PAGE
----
BookmarkSubscribeRSS Feed
Calcite | Level 5 ysk
Calcite | Level 5

I recently upgraded 32bit to 64bit SAS (and Excel remained at 32bit).


Historically i had been using proc import to import xls file (such as below)



i was able to run this no problem. However after i upgraded to 64bit SAS i am no longer able to use this.


Only way i can import xls file is below.. But this doesn't allow me to use extra options like getnames usedate..

proc import out=DATASET
dbms=xls replace;


Is there a workaround to force SAS to those options? When i import xls file, the date fields show up as 38443 to 42826.. in the original excel file they show up as 4/1/2016  12:01:00 AM..


Anyone have solution for this? This is very frustrating - i thought it'd be easier than this but very disappointed.

Super User

If you're disappointed because you have to ask a  question, coding is going to be an interesting endeavor for you.


Have you tried the DBMS=XLSX option with PROC IMPORT?

Diamond | Level 26 RW9
Diamond | Level 26

It just highlights the issues with propreitary file formats.  XLS is Microsofts old binary Excel file format - it is proprietary and totally unusable without license and knowledge of the file format.  Even M have acknowledged that open formats are better, hence have moved onto Open Office format XLSX which is actually a zip file containing XML files and directories.  Also bear in mind that your Office system needs to have the correct bitness for operation, a blog on it can be found here;


My top suggestion for any data transfer, use plain text files such as Comma Seperated Variable files or XML.  This is totally portable across systems, can be read by any application, and with a properly written datastep import program reads in 100% correct without guessing (proc import is a guessing procedure which tries to guess your data).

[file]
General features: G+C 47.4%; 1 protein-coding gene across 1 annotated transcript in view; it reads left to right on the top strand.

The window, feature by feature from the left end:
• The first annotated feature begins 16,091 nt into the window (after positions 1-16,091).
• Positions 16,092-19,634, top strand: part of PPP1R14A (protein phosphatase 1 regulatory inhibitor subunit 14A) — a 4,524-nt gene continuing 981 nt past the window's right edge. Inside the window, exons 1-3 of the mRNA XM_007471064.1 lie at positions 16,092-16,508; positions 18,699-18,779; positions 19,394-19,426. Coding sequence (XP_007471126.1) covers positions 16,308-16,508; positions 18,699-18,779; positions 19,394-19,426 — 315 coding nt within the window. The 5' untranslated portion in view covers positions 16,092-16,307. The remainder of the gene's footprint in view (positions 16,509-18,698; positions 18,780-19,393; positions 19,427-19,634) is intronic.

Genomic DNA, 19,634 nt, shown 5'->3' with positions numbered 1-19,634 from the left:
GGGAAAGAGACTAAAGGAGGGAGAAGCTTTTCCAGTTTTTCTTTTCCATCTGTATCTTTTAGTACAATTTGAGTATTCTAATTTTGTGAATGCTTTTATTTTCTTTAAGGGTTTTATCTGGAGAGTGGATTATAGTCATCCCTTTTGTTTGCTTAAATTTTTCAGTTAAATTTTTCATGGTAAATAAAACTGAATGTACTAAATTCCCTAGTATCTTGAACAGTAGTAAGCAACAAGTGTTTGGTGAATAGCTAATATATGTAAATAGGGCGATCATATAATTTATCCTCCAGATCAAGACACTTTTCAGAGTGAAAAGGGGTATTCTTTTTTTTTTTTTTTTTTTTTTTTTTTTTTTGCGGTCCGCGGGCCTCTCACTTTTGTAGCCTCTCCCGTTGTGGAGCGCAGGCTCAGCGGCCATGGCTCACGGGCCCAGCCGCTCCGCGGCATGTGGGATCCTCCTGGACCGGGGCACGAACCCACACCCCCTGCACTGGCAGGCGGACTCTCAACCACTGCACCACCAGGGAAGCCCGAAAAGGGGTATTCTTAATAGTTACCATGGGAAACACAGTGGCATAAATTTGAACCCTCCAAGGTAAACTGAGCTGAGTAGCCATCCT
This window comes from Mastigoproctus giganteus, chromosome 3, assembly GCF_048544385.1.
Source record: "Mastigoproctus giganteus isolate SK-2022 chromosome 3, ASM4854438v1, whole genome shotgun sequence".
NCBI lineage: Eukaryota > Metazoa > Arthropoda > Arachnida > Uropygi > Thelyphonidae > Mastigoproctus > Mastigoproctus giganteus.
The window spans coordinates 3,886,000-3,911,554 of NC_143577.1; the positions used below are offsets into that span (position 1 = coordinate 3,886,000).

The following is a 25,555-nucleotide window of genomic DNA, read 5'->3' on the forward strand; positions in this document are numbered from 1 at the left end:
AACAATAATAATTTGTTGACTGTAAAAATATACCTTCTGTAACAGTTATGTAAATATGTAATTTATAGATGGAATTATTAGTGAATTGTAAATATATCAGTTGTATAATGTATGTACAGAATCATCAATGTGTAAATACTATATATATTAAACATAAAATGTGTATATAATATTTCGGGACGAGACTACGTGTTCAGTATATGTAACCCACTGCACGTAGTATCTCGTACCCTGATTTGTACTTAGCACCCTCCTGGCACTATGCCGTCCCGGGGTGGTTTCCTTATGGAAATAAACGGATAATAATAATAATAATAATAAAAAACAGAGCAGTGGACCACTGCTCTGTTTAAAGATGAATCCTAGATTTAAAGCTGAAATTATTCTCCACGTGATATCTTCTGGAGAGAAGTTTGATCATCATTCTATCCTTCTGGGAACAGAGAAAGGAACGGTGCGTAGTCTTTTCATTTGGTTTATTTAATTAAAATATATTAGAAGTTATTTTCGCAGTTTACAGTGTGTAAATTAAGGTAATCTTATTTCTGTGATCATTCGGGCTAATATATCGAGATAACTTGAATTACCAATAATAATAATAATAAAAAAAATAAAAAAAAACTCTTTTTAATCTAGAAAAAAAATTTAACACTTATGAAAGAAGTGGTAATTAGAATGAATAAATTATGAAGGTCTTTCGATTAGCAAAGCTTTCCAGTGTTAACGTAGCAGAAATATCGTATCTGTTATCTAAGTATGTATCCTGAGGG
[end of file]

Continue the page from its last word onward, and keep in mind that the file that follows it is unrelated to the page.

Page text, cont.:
A secondary suggestion would be to sav the file as XLSX so at least then you are using the latest version of Excel, but even then cross portability, future updates and such may have the same impact on these files, and using proc import on it will still be guesssing what the data should look like.


Don't miss out on SAS Innovate - Register now for the FREE Livestream!

Can't make it to Vegas? No problem! Watch our general sessions LIVE or on-demand starting April 17th. Hear from SAS execs, best-selling author Adam Grant, Hot Ones host Sean Evans, top tech journalist Kara Swisher, AI expert Cassie Kozyrkov, and the mind-blowing dance crew iLuminate! Plus, get access to over 20 breakout sessions.


Register now!

How to Concatenate Values

Learn how use the CAT functions in SAS to join values from multiple variables into a single value.

Find more tutorials on the SAS Users YouTube channel.

Click image to register for webinarClick image to register for webinar

Classroom Training Available!

Select SAS Training centers are offering in-person courses. View upcoming courses for:

View all other training opportunities.

Discussion stats
  • 2 replies
  • 3 in conversation